Wednesday, Texas Attorney General Ken Paxton sent a letter to the Dallas County judge who sentenced salon owner Shelly Luther to seven days in jail after she refused to apologize for opening her business against lockdown orders.

Dallas County was one of the counties that released “hardened criminals” arguing it was to help stop the spread of the coronavirus. But yes, let’s jail a woman opening her business to feed her family and ensure her stylists can feed theirs.

In a letter, Paxton wrote:

“I find it outrageous and out of touch that during this national pandemic, a judge, in a county that actually released hardened criminals for fear of contracting COVID-19, would jail a mother for operating her hair salon in an attempt to put food on her family’s table,” said Attorney General Paxton. “The trial judge did not need to lock up Shelley Luther. His order is a shameful abuse of judicial discretion, which seems like another political stunt in Dallas. He should release Ms. Luther immediately.”

Texas Lieutenant Governor Dan Patrick called the sentence “outrageous” and volunteered to pay the $7k fine and to “be placed under House Arrest” in her stead.

In response, 12 Dallas County judges said the contents of Paxton’s letter were “inappropriate”:

The letter:

Luther’s attorney has appealed to the Texas Supreme Court:

As if the sentence wasn’t bad enough, the judge publicly shamed Luther, telling her she was acting selfishly by opening her business. He agreed to let Luther off the hook if she apologized for being selfish. Luther refused. And good for her for doing so.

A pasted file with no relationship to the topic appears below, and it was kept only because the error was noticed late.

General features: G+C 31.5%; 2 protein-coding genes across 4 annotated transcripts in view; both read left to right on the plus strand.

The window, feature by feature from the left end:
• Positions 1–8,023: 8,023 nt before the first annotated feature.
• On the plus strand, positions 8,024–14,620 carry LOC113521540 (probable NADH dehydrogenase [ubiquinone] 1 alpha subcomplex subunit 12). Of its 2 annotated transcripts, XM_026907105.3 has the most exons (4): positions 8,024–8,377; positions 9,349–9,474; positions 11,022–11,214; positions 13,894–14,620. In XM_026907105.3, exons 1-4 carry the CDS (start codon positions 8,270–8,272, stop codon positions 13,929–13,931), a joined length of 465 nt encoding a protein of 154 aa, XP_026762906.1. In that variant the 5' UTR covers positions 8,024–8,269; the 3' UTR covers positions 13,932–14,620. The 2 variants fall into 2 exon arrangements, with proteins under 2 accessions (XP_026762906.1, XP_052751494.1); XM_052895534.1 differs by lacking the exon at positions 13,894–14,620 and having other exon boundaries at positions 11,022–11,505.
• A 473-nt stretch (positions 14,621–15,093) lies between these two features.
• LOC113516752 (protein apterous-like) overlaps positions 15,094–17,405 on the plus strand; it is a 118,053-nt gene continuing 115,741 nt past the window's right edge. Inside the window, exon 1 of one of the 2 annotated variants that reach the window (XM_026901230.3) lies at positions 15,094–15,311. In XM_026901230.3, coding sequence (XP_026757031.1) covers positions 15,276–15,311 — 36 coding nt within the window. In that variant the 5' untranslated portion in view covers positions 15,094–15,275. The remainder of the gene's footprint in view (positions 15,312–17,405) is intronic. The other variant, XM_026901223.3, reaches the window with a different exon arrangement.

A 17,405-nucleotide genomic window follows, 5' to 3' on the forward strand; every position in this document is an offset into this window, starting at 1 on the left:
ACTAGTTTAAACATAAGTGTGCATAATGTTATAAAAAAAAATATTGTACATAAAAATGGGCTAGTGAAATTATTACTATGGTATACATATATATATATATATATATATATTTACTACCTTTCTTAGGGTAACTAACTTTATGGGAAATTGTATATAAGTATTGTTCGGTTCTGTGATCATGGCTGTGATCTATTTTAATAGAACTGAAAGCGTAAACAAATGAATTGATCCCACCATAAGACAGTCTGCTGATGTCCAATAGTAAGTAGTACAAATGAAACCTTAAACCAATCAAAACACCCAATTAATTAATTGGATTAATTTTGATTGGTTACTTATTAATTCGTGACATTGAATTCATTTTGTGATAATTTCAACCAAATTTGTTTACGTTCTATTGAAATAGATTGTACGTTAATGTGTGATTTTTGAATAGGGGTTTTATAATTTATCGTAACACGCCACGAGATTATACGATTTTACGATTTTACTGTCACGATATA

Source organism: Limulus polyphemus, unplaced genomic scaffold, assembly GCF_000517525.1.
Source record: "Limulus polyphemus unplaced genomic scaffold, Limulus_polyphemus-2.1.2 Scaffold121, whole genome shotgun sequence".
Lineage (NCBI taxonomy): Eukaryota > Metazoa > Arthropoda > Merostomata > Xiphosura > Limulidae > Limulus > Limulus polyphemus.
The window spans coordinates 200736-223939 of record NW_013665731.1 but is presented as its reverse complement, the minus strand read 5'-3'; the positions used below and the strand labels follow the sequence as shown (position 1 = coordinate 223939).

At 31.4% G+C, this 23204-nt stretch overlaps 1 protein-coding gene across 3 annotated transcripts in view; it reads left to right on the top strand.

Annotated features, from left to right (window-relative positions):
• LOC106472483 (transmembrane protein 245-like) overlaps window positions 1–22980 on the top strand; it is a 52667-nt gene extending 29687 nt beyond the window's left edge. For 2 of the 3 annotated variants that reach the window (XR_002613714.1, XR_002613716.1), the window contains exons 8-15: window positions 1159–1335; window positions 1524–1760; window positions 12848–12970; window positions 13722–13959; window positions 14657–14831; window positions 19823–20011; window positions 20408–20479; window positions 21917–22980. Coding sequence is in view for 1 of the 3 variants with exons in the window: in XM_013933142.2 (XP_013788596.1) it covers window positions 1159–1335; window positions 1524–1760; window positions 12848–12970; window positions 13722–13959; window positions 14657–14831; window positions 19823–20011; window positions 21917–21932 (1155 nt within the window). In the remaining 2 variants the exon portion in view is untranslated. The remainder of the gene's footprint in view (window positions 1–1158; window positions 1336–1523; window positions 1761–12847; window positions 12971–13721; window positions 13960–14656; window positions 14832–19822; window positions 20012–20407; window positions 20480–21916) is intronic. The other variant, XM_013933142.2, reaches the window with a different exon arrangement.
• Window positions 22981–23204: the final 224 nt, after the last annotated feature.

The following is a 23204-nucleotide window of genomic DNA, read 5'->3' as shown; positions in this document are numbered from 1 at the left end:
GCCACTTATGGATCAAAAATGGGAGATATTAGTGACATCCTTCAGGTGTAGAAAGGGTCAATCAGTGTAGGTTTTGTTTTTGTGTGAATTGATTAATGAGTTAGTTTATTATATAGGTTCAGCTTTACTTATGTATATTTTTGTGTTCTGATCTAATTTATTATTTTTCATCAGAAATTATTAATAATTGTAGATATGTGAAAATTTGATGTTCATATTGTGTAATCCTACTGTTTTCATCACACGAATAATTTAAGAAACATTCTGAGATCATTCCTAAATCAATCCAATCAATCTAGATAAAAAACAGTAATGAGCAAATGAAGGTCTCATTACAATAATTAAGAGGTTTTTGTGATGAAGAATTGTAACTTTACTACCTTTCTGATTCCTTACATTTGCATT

For more on the original story, this is a decent synopsis of Luther’s troubles:

A GoFundMe was created to help support Luther. At the time this published, the GoFundMe had raised over $420,000.

According to a German scientists, there’s no proof the coronavirus has been spread through grocery markets, hair salons, or restaurants:

Can you get infected with coronavirus after using a shopping trolley in the supermarket? What about by touching a door handle in the office, or a remote control?

These are questions that many people have been asking since the coronavirus outbreak began.

Researchers have so far come to different conclusions on how long the virus can survive on surfaces. But now a team of scientists in Germany are trying to find answers.

“So far, no transmission of the virus in supermarkets, restaurants or hairdressers has been proven,” explained Bonn virologist Hendrik Streeck on the ZDF Markus Lanz talk show.

Instead, the major outbreaks have been the result of close get-togethers over a longer period of time, he said.

As Phase 2 of the grand re-opening begins Friday, haircutting will once again be decriminalized.


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